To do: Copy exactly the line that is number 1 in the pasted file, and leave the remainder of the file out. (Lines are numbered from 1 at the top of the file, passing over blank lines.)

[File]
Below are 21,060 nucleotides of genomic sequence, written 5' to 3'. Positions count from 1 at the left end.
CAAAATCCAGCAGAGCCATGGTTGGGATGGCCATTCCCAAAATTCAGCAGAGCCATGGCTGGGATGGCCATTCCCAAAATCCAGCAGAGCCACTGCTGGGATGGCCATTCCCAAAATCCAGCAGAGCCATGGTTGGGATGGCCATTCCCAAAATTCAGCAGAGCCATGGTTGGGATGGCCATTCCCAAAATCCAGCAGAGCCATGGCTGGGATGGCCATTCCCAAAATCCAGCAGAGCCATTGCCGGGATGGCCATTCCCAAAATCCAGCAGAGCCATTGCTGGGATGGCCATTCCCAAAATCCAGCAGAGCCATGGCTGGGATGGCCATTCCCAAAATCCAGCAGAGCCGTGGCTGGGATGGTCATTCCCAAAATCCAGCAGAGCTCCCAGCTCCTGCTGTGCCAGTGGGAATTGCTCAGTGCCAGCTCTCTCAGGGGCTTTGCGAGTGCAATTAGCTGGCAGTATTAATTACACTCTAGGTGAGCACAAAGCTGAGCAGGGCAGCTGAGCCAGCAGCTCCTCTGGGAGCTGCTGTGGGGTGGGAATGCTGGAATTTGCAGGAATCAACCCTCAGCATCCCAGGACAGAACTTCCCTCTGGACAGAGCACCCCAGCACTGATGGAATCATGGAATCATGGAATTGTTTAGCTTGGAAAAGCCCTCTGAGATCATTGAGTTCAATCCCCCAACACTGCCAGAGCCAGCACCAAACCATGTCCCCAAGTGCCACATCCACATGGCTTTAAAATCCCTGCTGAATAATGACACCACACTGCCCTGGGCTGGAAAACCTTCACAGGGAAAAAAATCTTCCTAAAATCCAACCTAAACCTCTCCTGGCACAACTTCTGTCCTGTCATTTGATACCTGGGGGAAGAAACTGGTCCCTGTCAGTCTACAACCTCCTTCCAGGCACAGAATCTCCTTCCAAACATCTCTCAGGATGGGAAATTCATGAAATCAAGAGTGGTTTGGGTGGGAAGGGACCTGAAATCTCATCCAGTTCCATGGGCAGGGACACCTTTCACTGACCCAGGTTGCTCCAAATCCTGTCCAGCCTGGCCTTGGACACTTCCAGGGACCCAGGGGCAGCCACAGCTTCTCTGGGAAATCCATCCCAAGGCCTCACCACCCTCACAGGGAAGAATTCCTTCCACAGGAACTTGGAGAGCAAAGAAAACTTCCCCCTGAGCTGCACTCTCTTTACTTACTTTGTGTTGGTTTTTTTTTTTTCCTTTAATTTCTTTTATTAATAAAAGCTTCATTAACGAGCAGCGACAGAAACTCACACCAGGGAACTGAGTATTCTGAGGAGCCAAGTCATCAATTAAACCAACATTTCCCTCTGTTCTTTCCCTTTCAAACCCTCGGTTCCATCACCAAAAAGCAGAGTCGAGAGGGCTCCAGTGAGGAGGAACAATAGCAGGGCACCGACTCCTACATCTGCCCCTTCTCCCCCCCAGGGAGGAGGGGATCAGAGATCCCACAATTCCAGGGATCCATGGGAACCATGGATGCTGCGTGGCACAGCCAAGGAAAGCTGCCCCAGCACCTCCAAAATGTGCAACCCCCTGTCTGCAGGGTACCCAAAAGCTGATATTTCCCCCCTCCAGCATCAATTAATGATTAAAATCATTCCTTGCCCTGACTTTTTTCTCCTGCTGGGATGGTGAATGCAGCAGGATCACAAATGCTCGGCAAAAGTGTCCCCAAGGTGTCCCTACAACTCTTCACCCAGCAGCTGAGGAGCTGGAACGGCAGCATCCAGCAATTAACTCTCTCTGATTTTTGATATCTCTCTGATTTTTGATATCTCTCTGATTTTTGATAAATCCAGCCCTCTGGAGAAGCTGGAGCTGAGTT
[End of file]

Below are 21,060 nucleotides of genomic sequence, written 5' to 3'. Positions count from 1 at the left end.